The road to New Zealand's northernmost settlement has been closed by local iwi in a bid to protect vulnerable residents from the Covid-19 virus.
Ngāti Kuri closed Te Hapua Rd at 6pm on Wednesday, six hours before the national lockdown started, with only emergency services and locals on essential business allowed through.
The northernmost section of State Highway 1 leading to Cape Reinga is also closed, as are campgrounds at Tapotupotu and Spirits Bay/Kapowairua.
The closures come amid concerns about people reportedly heading to the Far North to sit out the lockdown at baches, beaches and campgrounds.
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Ngāti Kuri Covid-19 lead Sheridan Waitai said campers were being directed to Rarawa Beach until a more suitable location became available further south.
The closures are part of a range of measures by Ngāti Kuri and Te Aupouri, another Te Hiku iwi, which include delivering food, filling water tanks and setting up a dedicated helpline.
Waitai said all households from Awanui north had received information packs with an 0800 number to call, if they needed help, and an orange ribbon.
Anyone who was elderly or unwell was instructed to tie the ribbon around their letterbox as an extra reminder to would-be visitors not to enter.
The ribbon also served as a signal that people at the address had received the message, Waitai said.
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The iwi had also delivered ''kaumatua packs'' to residents aged over 60 with health advice and items such as wipes, toilet paper and barley sugars. More important than the contents, however, was the message that someone cared and was keeping tabs on them.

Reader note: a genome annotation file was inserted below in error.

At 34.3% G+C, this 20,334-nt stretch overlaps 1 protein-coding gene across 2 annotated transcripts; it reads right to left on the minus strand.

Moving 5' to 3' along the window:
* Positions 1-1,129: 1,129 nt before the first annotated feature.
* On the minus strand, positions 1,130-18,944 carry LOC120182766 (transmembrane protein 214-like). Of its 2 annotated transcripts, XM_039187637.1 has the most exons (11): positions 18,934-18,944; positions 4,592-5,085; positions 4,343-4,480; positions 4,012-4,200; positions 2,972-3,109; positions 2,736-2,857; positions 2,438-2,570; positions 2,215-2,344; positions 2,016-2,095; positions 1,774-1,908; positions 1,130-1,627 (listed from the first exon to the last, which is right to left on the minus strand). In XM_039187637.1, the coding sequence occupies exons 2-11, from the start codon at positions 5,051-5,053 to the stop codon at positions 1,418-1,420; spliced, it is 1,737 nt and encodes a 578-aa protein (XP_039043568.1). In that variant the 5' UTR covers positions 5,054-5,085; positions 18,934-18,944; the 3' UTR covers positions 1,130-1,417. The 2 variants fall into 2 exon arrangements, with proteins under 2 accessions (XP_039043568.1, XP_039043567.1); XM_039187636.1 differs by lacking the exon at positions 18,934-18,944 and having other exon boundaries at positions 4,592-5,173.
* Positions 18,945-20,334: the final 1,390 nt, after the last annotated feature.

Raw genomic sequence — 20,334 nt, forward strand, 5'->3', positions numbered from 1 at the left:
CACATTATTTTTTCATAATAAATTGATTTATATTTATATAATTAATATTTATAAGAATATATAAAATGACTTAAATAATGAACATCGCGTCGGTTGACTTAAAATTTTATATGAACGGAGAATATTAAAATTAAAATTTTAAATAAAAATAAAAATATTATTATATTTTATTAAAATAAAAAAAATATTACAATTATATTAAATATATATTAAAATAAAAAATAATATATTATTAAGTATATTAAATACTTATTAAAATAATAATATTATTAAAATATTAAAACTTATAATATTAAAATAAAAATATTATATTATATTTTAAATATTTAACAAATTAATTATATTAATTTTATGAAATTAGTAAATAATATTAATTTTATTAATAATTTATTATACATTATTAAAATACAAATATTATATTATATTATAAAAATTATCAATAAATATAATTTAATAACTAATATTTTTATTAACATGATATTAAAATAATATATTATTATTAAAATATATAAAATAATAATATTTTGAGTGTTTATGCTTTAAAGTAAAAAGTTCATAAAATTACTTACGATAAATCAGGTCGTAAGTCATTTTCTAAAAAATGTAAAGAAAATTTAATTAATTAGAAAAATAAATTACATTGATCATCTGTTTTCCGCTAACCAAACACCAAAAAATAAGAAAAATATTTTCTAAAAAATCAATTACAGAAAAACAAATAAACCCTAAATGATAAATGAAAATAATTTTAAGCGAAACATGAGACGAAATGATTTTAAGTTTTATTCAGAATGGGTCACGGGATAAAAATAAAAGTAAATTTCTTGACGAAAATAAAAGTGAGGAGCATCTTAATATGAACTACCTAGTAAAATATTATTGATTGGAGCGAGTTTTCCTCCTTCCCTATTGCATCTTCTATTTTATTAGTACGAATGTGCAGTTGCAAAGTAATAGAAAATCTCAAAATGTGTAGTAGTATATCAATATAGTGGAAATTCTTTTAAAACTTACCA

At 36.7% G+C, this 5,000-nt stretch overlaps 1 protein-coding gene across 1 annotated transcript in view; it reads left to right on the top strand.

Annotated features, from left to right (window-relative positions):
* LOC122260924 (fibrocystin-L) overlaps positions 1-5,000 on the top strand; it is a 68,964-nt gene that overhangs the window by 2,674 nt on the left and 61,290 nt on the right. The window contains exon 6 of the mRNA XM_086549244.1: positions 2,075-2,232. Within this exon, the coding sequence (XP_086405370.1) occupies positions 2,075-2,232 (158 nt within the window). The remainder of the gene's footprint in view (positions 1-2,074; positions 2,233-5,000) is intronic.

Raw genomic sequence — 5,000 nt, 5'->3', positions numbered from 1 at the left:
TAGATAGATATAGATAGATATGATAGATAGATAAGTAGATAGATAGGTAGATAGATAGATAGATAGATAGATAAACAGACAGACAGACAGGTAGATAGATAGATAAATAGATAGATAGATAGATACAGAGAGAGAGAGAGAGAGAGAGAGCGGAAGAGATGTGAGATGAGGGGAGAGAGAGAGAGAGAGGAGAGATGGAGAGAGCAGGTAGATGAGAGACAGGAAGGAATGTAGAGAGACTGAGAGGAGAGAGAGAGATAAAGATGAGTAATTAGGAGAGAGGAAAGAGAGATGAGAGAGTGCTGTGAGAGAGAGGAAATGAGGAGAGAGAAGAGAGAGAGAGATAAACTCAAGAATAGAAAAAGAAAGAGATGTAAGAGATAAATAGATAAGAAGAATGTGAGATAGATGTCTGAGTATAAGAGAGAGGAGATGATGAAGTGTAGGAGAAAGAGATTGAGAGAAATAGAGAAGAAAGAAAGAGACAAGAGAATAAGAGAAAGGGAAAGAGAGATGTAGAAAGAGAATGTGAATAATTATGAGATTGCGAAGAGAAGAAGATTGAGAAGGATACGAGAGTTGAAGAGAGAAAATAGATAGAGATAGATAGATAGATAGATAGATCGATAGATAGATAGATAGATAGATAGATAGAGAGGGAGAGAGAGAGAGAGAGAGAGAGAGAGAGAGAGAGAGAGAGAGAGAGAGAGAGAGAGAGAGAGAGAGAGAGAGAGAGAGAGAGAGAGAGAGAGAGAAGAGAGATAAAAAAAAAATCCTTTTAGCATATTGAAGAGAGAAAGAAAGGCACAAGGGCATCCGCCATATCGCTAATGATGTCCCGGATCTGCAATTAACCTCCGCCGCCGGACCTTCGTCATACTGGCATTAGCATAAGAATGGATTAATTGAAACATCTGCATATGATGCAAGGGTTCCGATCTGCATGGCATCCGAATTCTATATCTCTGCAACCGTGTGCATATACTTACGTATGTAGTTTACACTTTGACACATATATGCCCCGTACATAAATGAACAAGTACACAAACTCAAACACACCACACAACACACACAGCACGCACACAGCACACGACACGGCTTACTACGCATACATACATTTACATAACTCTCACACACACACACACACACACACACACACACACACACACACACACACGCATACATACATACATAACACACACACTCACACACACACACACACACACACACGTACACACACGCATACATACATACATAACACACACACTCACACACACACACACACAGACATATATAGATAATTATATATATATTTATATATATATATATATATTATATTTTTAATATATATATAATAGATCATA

The iwi was also delivering food to those who needed it and filling up water tanks.
It were working closely with the Department of Conservation, Civil Defence and police, Waitai said.
There had been some complaints about the road closures but doing nothing to protect kaumatua, kuia and tamariki would have amounted to ''complete negligence'', she said.
Stranded campers at Rarawa Beach were also being looked after with supplies, health checks and internet so they could contact their families. Police were making sure they were camping a safe distance apart. As of yesterday there were about eight campervans.
Once it was safe for them to leave they would be allowed to go to a more suitable location further south to continue their isolation.
''People can find it hard to show generosity in times of stress, but if they were our children in another country we'd like to know they were being taken care of,'' Waitai said.
Ngai Takoto, Ngāti Kahu and Whangaroa hapū had since joined the Ngāti Kuri/Te Aupōuri initiative. Bigger iwi such as Te Rarawa were running their own relief operations.
Waitai said the relief effort had great support from Kaitaia businesses such as Pak'nSave and Cavaliers wholesale foods, as well as Kaitaia police Senior Sergeant Russell Richards.
■ Anyone in need of help from Houhora north should call 0800 283 353. The number for Covid-19-related health advice is 0800 358 5453.